A former Upshur County sheriff's candidate has appealed a lower court's decision declaring chief deputies are exempt from the Civil Service statutes to the West Virginia Supreme Court, hoping those justices can clean up a mess he believes should have never started.
David Taylor, who lost in the Republican primary for sheriff, filed his Notice to Appeal Thursday. He said he is hoping for an expedited hearing that would allow him to campaign for sheriff, should he be successful in getting his name on the November ballot.
A circuit court decision in September affirmed the Upshur County Commission's July decision that Chief Deputy Mike Kelley was a legal candidate to run for sheriff. Both decisions, however, failed to account for the federal Hatch Act provision which restricts the political activity of federal employees and those state and local employees whose salary is supplemented by federal funds or who oversees employees and programs involved with federal funding.
Taylor said he decided to appeal the decision to the state's highest court because he believes the public's confidence in the electoral process has been eroded by the events of this cycle.
"Mr. Kelley, the 'winner' of the primary election, withdraws under threat of federal prosecution; me, the next highest vote getting candidate, is frustrated in court, and then the local (Republican) party executives ignore me in favor of appointing a candidate to be on the general election ballot who did not even run for office in the first place," Taylor said. "This entire series of events should have never happened, had the local officials simply followed and complied with the laws they were sworn to uphold and respect.
"Unfortunately, engaging in costly litigation is the only way I know how to do my part to ensure the integrity of the electoral process is not further compromised right here in Upshur County, and that the anti-corruption provisions of the current West Virginia deputy sheriff's Civil Service statute are followed," he added.
Taylor said he protested Kelley's candidacy and its possible violation of federal law prior to the May election, but was ignored by the county commission and Sheriff Virgil Miller. Taylor challenged the results of the election as soon as the county commissioners certified the totals.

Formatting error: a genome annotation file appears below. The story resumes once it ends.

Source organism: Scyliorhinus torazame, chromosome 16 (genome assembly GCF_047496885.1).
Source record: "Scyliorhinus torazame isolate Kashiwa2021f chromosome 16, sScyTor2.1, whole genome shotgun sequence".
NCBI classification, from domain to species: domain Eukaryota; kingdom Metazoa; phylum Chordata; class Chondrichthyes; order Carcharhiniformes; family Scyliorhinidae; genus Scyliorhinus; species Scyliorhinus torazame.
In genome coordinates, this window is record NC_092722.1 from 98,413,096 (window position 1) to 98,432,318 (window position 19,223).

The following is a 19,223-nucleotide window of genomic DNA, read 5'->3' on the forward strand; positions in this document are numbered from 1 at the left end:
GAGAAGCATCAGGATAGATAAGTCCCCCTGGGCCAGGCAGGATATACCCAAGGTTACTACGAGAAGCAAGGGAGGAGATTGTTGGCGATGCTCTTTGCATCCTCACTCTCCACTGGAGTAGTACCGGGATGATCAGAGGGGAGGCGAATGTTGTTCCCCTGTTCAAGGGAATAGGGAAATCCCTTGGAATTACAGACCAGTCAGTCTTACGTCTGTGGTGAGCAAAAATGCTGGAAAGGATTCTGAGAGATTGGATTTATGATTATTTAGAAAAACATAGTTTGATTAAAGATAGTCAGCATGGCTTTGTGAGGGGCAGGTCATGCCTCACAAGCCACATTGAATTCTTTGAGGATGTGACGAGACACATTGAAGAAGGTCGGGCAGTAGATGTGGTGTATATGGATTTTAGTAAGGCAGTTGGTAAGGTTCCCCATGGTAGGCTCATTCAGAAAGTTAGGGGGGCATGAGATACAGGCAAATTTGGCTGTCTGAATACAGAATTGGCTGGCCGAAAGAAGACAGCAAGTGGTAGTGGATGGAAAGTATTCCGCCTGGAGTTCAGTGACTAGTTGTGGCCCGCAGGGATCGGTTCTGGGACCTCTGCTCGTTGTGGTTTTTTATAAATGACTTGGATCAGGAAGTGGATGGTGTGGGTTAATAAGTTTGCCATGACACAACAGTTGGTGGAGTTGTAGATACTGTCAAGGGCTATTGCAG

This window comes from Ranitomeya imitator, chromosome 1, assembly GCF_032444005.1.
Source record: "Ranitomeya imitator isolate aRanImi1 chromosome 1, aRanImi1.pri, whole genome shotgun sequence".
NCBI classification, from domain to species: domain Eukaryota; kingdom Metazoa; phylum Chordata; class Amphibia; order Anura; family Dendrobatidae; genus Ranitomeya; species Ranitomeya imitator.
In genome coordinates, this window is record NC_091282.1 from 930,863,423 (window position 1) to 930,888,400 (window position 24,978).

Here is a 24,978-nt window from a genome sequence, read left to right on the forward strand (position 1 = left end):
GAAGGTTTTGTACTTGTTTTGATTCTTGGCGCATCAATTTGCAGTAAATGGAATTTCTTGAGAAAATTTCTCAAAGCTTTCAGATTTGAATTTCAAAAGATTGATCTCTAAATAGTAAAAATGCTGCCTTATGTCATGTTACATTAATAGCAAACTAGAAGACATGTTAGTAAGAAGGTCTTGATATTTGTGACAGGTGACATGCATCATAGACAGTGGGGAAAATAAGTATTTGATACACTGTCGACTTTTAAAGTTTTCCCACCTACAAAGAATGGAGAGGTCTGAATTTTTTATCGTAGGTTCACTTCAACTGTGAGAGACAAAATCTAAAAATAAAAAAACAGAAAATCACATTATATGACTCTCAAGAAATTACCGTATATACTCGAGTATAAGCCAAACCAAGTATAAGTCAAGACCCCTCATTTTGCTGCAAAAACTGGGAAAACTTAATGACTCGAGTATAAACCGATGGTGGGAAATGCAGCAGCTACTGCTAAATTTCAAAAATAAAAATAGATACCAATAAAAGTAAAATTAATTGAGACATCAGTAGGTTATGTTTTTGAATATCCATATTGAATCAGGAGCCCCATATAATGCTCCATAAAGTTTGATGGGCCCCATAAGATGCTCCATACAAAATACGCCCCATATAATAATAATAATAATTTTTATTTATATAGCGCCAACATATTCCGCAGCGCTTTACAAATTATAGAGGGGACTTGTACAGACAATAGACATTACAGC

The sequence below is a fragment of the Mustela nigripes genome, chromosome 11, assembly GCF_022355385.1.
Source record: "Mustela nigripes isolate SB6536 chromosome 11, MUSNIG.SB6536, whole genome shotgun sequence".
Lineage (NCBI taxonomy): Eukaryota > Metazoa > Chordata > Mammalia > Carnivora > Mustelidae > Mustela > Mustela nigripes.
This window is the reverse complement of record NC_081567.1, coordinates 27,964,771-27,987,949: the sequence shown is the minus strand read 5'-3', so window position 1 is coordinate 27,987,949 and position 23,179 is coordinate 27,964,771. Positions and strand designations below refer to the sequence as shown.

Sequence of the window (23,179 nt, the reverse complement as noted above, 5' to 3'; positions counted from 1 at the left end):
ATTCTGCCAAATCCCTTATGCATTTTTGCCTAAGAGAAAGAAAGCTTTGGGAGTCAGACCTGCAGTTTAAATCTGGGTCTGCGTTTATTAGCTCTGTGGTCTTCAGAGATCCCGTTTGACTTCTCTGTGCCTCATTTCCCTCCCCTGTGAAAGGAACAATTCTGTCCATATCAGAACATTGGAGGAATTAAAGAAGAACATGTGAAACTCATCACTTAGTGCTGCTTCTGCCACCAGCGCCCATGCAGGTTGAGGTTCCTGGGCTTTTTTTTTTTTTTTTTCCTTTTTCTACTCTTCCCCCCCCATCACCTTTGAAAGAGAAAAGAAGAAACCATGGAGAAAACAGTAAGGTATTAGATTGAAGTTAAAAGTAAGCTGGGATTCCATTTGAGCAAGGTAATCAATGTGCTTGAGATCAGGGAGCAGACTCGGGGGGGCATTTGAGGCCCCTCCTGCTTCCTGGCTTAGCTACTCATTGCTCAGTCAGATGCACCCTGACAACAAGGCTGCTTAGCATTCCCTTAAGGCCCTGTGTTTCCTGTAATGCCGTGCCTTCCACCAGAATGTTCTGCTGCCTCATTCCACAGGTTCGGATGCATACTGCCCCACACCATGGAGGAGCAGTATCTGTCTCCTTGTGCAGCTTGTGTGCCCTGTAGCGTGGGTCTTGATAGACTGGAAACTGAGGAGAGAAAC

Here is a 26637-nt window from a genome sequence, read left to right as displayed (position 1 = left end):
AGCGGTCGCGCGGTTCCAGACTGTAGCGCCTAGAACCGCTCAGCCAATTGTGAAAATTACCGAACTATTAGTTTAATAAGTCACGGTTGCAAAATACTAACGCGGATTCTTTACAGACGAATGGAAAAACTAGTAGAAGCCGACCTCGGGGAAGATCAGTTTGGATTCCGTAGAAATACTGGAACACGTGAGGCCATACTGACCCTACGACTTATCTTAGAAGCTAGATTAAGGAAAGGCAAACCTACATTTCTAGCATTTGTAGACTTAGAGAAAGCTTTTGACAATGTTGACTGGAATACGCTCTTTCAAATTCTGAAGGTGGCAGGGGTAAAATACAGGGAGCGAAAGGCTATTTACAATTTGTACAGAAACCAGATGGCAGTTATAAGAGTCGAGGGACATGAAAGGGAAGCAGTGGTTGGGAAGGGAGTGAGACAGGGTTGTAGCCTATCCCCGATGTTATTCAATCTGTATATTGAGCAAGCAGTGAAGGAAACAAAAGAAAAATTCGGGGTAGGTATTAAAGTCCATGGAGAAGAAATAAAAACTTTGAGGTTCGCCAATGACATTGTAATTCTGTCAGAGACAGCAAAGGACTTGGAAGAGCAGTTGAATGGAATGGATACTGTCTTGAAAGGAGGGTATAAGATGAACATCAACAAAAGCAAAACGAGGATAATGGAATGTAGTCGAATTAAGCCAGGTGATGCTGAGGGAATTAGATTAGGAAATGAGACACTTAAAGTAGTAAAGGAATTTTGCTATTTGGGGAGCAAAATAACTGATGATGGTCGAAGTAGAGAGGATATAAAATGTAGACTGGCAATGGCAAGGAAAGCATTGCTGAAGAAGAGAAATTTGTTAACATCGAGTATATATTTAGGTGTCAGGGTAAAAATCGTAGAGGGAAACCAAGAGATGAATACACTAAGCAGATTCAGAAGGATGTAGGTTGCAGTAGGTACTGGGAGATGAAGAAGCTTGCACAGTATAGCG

The briefs filed in support of the appeal asks the Supreme Court to set "significant precedent," saying a decision by the high court will promote awareness and enforcement of laws pertaining to candidates and elections. The briefs also call for the Hatch Act stipulations to be included in the decision, stating "this is the sort of small-town politics that the Hatch Act was enacted to prevent."
Kelley was given a choice by the U.S. Office of Special Counsel to either withdraw from the November election or resign his position as chief deputy because of being in violation of the federal Hatch Act.
Kelley opted to drop out of the sheriff's race, and after that move was approved by the state's Elections Commission, the Upshur County Republican Executive Committee appointed Dave Coffman as the party's nominee. Coffman had filed to run as an independent candidate just days before his Republican appointment. He is slated to face another independent candidate, former sheriff Sherman Baxa, and a write-in candidate, Gilbert Valdez, in the fall.
"With absolute conviction, every one of those ballots cast for me deserves to be respected," Taylor said. "For whatever reason, the Upshur County Republican Executive Committee summarily cast every one of those ballots aside - which were never challenged. Upshur County citizens deserve better.
"Every one of our elected and government officials, including our law enforcement officials, are not above the law. They need to be held accountable."